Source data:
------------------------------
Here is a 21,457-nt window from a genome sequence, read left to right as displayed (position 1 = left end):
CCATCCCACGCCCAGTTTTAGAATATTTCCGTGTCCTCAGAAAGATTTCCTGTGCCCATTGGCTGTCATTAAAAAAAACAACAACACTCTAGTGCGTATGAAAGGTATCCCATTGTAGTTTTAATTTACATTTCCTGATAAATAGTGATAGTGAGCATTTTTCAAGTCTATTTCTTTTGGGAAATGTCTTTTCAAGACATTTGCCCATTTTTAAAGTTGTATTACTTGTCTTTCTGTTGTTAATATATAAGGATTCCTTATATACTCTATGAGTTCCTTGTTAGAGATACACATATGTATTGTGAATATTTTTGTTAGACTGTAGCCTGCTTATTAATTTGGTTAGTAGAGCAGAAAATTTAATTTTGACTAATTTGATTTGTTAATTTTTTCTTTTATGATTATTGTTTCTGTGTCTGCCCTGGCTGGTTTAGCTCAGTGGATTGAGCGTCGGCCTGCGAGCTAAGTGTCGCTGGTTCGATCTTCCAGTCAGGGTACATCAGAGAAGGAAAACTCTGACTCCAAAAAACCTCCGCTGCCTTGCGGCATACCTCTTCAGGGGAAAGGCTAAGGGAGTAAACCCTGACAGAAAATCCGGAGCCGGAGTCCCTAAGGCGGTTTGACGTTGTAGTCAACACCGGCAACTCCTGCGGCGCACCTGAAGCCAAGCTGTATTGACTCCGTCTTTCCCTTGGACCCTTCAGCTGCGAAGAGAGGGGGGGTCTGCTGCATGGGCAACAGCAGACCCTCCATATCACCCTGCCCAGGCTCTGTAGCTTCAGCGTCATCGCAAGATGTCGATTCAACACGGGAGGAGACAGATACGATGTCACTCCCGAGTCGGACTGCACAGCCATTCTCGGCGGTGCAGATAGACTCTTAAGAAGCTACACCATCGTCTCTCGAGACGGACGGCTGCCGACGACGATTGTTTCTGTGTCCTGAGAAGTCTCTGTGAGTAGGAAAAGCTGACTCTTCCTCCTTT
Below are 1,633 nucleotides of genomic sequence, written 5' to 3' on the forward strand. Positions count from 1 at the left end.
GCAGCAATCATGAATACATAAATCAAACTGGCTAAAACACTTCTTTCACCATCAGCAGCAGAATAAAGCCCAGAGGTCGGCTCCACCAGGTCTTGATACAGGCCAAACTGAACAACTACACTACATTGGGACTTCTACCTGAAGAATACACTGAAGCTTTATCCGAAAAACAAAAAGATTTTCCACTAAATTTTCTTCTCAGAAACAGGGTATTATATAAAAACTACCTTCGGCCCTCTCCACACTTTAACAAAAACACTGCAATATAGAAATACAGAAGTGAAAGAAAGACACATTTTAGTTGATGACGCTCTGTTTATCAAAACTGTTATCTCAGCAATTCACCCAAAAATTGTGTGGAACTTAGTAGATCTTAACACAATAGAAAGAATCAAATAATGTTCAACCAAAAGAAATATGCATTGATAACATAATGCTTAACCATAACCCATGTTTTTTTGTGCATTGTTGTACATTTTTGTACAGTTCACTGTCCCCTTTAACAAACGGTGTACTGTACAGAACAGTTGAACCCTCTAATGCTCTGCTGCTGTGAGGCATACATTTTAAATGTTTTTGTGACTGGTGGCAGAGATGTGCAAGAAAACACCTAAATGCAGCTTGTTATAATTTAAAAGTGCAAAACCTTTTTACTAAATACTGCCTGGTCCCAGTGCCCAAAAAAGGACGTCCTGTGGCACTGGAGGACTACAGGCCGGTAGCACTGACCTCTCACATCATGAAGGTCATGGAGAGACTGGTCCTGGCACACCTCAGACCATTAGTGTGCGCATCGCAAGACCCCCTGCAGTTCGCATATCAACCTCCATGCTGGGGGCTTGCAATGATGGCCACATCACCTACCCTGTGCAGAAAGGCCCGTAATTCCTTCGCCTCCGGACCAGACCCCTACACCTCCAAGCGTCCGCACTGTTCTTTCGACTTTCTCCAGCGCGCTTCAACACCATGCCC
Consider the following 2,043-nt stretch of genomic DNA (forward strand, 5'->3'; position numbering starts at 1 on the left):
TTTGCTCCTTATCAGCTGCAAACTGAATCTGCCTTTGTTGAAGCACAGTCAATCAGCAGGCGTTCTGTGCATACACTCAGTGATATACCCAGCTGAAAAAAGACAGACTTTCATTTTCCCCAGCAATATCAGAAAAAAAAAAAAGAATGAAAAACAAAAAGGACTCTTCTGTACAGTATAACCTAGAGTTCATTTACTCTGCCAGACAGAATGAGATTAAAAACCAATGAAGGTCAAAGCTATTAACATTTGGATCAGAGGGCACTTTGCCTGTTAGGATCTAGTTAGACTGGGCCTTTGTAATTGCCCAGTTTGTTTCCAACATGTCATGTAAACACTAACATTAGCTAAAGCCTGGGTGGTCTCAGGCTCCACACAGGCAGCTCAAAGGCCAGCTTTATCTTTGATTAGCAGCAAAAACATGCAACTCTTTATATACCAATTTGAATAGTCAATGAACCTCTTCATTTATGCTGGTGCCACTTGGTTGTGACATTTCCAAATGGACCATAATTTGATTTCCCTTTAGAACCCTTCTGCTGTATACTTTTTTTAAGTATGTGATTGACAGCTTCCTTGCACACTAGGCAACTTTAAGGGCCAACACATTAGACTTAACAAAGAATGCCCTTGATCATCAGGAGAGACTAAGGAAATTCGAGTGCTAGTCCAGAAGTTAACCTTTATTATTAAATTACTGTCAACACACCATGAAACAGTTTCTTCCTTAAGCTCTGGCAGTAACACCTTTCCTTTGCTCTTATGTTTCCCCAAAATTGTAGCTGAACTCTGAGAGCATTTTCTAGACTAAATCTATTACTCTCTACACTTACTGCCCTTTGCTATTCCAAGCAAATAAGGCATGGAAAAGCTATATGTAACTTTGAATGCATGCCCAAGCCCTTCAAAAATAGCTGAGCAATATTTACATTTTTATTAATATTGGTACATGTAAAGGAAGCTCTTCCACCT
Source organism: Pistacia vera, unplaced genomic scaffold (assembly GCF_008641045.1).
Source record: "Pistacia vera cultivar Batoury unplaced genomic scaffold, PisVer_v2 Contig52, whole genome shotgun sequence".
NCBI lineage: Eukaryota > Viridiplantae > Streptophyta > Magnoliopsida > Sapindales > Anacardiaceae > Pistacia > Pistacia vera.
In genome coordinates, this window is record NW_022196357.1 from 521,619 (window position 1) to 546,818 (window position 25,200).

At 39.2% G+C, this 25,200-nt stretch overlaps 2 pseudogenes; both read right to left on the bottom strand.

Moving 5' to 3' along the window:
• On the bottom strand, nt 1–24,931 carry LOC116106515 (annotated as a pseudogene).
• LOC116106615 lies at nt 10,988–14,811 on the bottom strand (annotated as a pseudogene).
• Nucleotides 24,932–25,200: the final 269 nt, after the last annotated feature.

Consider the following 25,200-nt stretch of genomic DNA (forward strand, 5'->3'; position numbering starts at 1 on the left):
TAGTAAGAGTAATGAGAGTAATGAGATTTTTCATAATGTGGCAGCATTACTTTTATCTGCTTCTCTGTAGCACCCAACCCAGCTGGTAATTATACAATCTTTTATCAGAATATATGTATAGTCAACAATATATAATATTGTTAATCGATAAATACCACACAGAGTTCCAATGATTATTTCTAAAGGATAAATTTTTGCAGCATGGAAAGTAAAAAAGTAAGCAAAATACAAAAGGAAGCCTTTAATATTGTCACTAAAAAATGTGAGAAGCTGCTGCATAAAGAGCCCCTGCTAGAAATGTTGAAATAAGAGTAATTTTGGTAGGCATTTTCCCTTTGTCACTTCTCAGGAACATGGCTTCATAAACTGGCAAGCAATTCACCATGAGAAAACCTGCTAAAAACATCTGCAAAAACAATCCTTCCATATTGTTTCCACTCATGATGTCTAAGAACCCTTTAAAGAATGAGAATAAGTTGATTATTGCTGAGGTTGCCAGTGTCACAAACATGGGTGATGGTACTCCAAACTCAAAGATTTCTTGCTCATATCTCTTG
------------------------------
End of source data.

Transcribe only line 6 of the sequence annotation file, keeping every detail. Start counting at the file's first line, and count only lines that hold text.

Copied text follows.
TTTGCTCCTTATCAGCTGCAAACTGAATCTGCCTTTGTTGAAGCACAGTCAATCAGCAGGCGTTCTGTGCATACACTCAGTGATATACCCAGCTGAAAAAAGACAGACTTTCATTTTCCCCAGCAATATCAGAAAAAAAAAAAAGAATGAAAAACAAAAAGGACTCTTCTGTACAGTATAACCTAGAGTTCATTTACTCTGCCAGACAGAATGAGATTAAAAACCAATGAAGGTCAAAGCTATTAACATTTGGATCAGAGGGCACTTTGCCTGTTAGGATCTAGTTAGACTGGGCCTTTGTAATTGCCCAGTTTGTTTCCAACATGTCATGTAAACACTAACATTAGCTAAAGCCTGGGTGGTCTCAGGCTCCACACAGGCAGCTCAAAGGCCAGCTTTATCTTTGATTAGCAGCAAAAACATGCAACTCTTTATATACCAATTTGAATAGTCAATGAACCTCTTCATTTATGCTGGTGCCACTTGGTTGTGACATTTCCAAATGGACCATAATTTGATTTCCCTTTAGAACCCTTCTGCTGTATACTTTTTTTAAGTATGTGATTGACAGCTTCCTTGCACACTAGGCAACTTTAAGGGCCAACACATTAGACTTAACAAAGAATGCCCTTGATCATCAGGAGAGACTAAGGAAATTCGAGTGCTAGTCCAGAAGTTAACCTTTATTATTAAATTACTGTCAACACACCATGAAACAGTTTCTTCCTTAAGCTCTGGCAGTAACACCTTTCCTTTGCTCTTATGTTTCCCCAAAATTGTAGCTGAACTCTGAGAGCATTTTCTAGACTAAATCTATTACTCTCTACACTTACTGCCCTTTGCTATTCCAAGCAAATAAGGCATGGAAAAGCTATATGTAACTTTGAATGCATGCCCAAGCCCTTCAAAAATAGCTGAGCAATATTTACATTTTTATTAATATTGGTACATGTAAAGGAAGCTCTTCCACCT